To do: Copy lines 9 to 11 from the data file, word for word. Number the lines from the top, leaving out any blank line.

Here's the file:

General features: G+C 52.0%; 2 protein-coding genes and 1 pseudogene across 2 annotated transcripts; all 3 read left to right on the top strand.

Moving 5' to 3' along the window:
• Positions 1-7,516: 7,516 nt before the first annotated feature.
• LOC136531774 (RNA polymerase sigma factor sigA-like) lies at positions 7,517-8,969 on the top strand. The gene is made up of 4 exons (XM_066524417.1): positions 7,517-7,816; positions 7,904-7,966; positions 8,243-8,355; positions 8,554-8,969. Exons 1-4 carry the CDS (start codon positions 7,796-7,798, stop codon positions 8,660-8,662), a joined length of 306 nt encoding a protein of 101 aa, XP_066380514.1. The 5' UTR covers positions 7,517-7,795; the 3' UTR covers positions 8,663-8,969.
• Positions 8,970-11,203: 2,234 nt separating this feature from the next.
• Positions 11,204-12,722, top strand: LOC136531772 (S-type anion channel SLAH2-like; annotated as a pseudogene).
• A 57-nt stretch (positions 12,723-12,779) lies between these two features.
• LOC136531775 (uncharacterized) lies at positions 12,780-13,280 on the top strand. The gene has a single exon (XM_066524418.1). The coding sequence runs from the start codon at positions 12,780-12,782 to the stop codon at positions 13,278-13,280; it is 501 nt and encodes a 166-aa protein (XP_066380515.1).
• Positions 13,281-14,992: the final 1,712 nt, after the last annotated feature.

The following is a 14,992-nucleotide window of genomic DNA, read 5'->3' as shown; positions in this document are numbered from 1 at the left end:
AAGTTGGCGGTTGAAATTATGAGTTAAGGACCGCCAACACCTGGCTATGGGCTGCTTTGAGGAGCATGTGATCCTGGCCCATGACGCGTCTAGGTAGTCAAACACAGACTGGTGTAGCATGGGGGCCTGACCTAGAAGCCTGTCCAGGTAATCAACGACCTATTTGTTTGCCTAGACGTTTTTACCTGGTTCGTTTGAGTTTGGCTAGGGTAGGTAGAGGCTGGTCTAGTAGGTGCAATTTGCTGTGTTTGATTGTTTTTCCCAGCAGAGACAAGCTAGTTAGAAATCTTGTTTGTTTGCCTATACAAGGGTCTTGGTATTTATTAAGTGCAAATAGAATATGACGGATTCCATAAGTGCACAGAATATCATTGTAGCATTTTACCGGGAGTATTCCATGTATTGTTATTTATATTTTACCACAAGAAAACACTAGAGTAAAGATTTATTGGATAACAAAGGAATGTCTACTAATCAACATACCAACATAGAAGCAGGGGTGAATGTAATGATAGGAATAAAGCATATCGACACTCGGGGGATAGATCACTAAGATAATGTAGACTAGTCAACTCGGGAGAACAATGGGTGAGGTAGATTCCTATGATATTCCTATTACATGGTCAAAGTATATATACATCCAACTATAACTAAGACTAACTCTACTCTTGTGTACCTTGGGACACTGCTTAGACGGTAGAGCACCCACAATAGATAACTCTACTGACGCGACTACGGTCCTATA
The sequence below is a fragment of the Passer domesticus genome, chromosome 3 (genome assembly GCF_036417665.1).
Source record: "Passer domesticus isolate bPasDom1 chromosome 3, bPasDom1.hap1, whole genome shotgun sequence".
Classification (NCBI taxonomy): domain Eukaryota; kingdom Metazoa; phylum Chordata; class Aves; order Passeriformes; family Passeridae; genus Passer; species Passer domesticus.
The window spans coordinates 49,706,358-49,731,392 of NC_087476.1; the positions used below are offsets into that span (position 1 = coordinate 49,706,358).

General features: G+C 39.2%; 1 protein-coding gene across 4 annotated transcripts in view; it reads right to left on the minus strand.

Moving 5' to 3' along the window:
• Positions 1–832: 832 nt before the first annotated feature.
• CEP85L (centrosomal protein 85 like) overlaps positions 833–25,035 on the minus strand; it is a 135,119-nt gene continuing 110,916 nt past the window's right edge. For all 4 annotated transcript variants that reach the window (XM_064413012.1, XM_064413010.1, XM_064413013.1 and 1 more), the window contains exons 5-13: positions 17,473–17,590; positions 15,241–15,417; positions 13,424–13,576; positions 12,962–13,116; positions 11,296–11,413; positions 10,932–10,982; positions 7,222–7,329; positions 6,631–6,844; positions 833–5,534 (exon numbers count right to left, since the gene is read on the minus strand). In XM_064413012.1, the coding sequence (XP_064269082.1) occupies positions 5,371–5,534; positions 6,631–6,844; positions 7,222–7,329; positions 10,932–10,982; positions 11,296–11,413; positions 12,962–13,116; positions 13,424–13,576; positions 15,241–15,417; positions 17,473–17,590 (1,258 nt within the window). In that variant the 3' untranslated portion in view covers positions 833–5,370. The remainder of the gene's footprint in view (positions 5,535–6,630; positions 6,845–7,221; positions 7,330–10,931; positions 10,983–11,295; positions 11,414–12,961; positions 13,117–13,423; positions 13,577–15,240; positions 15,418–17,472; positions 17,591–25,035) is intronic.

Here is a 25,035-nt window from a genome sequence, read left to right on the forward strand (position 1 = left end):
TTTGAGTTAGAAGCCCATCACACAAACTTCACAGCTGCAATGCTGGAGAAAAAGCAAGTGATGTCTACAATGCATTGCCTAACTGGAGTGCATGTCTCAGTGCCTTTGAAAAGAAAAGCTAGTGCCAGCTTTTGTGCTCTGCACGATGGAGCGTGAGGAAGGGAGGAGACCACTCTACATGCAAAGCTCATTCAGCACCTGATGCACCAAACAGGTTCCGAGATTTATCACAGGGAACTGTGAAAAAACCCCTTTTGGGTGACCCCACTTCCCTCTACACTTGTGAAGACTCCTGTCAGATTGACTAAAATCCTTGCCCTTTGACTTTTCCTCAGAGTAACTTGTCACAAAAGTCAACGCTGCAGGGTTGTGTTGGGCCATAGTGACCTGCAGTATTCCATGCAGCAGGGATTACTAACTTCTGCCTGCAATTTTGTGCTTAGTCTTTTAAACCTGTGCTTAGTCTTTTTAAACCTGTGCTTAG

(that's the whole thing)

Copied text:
• Positions 13,281-14,992: the final 1,712 nt, after the last annotated feature.

The following is a 14,992-nucleotide window of genomic DNA, read 5'->3' as shown; positions in this document are numbered from 1 at the left end:
AAGTTGGCGGTTGAAATTATGAGTTAAGGACCGCCAACACCTGGCTATGGGCTGCTTTGAGGAGCATGTGATCCTGGCCCATGACGCGTCTAGGTAGTCAAACACAGACTGGTGTAGCATGGGGGCCTGACCTAGAAGCCTGTCCAGGTAATCAACGACCTATTTGTTTGCCTAGACGTTTTTACCTGGTTCGTTTGAGTTTGGCTAGGGTAGGTAGAGGCTGGTCTAGTAGGTGCAATTTGCTGTGTTTGATTGTTTTTCCCAGCAGAGACAAGCTAGTTAGAAATCTTGTTTGTTTGCCTATACAAGGGTCTTGGTATTTATTAAGTGCAAATAGAATATGACGGATTCCATAAGTGCACAGAATATCATTGTAGCATTTTACCGGGAGTATTCCATGTATTGTTATTTATATTTTACCACAAGAAAACACTAGAGTAAAGATTTATTGGATAACAAAGGAATGTCTACTAATCAACATACCAACATAGAAGCAGGGGTGAATGTAATGATAGGAATAAAGCATATCGACACTCGGGGGATAGATCACTAAGATAATGTAGACTAGTCAACTCGGGAGAACAATGGGTGAGGTAGATTCCTATGATATTCCTATTACATGGTCAAAGTATATATACATCCAACTATAACTAAGACTAACTCTACTCTTGTGTACCTTGGGACACTGCTTAGACGGTAGAGCACCCACAATAGATAACTCTACTGACGCGACTACGGTCCTATA